University of Cincinnati
African American Initiative for Math/Science
This is a paper intended for the Study’s Strand I: Teacher Preparation
Programs and the Early Years of Teaching, specifically for:
; Structure of teacher preparation; and
; Recruitment and retention.
The African American Initiative for Math/Science (AAIMS) is a model five-year program that will provide full tuition through graduation for 25 qualifying University of Cincinnati students entering the College of Education in the Fall 2004.
This initiative was proposed based on research on attracting and retaining qualified African American teachers in the urban schools. This research suggests teachers who come from similar socio-economic backgrounds as their students are more likely to stay in the teaching profession, and are also more likely to continue teaching in the inner city.
This paper intends to describe this initiative whose four key goals are:
a) Improve math and science education for African American children in
b) Increase the number of African American math and science teachers
in urban schools;
c) Develop a model teacher preparation program addressing the above
d) Increase retention of African American students in the teacher
preparation program and in teaching jobs in urban schools.
The last part of the paper focuses on one of the most important parts of this program: cooperative learning.
African American Initiative for Math/Science (AAIMS)
This is a paper intended for the Study’s Strand I: Teacher Preparation Programs and the Early Years of Teaching.
I) General Presentation of the AAIMS
The African American Initiative for Math/Science (AAIMS) is a model five-year program that will provide full tuition through graduation for 25 qualifying University of Cincinnati (UC) students entering the College of Education in the Fall 2004.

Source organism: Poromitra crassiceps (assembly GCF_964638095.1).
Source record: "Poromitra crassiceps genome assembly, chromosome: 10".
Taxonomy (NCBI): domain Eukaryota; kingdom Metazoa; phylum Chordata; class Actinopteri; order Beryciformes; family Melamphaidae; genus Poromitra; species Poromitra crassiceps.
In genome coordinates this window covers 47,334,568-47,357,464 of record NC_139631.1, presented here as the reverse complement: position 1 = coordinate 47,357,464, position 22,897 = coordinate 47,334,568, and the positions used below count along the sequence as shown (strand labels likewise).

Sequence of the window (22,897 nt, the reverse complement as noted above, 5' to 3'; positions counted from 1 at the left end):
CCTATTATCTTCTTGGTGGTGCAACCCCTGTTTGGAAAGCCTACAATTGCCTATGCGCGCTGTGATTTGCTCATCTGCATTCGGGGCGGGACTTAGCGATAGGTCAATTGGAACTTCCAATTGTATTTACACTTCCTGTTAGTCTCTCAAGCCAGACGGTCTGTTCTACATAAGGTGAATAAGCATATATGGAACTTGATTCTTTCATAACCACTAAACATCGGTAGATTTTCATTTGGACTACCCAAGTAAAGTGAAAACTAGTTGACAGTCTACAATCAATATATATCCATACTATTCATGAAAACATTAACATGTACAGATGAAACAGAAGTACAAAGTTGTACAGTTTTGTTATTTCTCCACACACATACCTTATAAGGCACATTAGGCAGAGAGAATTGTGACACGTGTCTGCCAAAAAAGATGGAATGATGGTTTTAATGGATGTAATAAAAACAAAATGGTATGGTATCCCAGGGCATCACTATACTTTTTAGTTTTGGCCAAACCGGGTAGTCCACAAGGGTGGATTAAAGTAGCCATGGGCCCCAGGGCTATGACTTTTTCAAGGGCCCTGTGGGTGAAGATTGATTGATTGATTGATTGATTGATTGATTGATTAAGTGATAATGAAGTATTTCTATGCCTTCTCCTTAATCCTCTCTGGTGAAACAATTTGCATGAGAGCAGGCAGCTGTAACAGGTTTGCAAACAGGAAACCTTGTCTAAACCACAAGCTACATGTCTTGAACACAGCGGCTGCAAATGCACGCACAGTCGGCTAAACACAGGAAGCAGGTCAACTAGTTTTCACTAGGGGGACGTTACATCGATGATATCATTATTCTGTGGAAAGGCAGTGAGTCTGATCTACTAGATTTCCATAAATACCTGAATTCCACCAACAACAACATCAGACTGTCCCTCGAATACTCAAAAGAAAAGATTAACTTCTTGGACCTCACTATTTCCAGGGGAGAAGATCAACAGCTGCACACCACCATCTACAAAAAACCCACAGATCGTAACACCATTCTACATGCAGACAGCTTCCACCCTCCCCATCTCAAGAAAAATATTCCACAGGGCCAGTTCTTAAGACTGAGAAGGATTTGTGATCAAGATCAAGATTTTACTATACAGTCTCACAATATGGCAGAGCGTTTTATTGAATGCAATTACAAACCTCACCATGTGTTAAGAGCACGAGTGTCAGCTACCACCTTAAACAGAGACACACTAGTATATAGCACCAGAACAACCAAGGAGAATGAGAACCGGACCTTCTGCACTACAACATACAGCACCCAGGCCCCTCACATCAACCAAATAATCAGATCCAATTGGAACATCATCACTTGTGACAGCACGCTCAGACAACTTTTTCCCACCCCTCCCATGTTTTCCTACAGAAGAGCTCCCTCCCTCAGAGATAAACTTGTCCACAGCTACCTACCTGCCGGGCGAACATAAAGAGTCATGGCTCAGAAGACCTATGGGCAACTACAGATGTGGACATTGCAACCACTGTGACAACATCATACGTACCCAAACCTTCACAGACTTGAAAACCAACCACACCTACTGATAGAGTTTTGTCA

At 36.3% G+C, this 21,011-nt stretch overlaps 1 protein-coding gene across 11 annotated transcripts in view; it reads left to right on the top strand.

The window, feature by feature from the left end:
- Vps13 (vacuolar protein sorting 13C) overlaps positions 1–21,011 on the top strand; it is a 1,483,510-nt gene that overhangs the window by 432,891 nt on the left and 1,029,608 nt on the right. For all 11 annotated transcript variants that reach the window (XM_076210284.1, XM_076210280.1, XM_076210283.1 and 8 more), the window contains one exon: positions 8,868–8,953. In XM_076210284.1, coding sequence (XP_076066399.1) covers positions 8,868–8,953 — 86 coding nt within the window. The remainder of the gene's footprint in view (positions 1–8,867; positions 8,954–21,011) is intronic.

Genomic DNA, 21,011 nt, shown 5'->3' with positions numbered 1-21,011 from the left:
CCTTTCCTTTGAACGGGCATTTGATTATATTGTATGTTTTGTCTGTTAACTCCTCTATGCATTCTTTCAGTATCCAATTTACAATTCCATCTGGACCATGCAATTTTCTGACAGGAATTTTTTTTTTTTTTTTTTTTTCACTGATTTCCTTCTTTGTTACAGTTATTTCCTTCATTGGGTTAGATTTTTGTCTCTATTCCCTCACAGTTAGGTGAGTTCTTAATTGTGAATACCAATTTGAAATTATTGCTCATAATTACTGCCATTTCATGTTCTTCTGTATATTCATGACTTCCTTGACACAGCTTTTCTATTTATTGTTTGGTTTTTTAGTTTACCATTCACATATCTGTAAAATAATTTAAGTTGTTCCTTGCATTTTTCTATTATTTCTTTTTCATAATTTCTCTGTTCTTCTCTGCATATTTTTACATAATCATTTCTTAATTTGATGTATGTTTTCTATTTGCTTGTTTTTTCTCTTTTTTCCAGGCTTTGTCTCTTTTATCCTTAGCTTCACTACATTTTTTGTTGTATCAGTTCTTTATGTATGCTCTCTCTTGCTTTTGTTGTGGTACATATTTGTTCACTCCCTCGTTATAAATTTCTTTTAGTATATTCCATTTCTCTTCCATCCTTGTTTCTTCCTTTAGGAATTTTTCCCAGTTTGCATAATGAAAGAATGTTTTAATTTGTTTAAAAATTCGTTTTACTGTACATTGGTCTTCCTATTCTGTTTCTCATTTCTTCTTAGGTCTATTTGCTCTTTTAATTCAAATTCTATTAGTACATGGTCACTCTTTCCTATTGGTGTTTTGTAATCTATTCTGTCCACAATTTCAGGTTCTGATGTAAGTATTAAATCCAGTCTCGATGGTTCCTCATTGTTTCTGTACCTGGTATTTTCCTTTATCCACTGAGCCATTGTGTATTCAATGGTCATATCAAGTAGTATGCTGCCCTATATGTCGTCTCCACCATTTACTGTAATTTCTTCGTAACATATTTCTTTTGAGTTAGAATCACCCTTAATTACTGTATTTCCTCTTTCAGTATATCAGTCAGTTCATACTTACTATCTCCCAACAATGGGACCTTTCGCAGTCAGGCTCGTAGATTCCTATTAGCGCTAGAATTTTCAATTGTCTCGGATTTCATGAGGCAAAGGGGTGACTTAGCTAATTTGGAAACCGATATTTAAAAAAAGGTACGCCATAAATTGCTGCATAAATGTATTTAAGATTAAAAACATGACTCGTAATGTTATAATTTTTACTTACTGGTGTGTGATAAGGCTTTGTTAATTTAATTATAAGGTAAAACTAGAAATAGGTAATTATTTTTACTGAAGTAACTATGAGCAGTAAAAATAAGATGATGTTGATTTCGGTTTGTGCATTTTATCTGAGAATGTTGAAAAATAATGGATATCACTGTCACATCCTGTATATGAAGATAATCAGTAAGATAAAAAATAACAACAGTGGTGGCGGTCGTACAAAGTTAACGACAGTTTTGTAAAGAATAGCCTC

This initiative was proposed based on research on attracting and retaining qualified African American teachers in the urban schools. This research suggests teachers who come from similar socio-economic backgrounds as their students are more likely to stay in the teaching profession, and are also more likely to continue teaching in the inner city. That’s because they are
already familiar with the cultural environment in urban school systems and the challenges they face. This is very important considering that national figures suggest that 50 percent of all new teachers in urban schools leave the profession within the first five years of teaching.
The initiative is meant to achieve four key goals:
e) Improve math and science education for African American children in
urban schools, primarily children in grades 7 through 12;
f) Increase the number of African American math and science teachers
in urban schools;
g) Develop a model teacher preparation program addressing the above
h) Increase retention of African American students in the teacher
preparation program and in teaching jobs in urban schools.
This program is supported in part by a donation of $500,000 made by Toyota Motor Manufacturing, North America. This gift helped start this program. The University of Cincinnati and faculty from several colleges within the university are working in the program.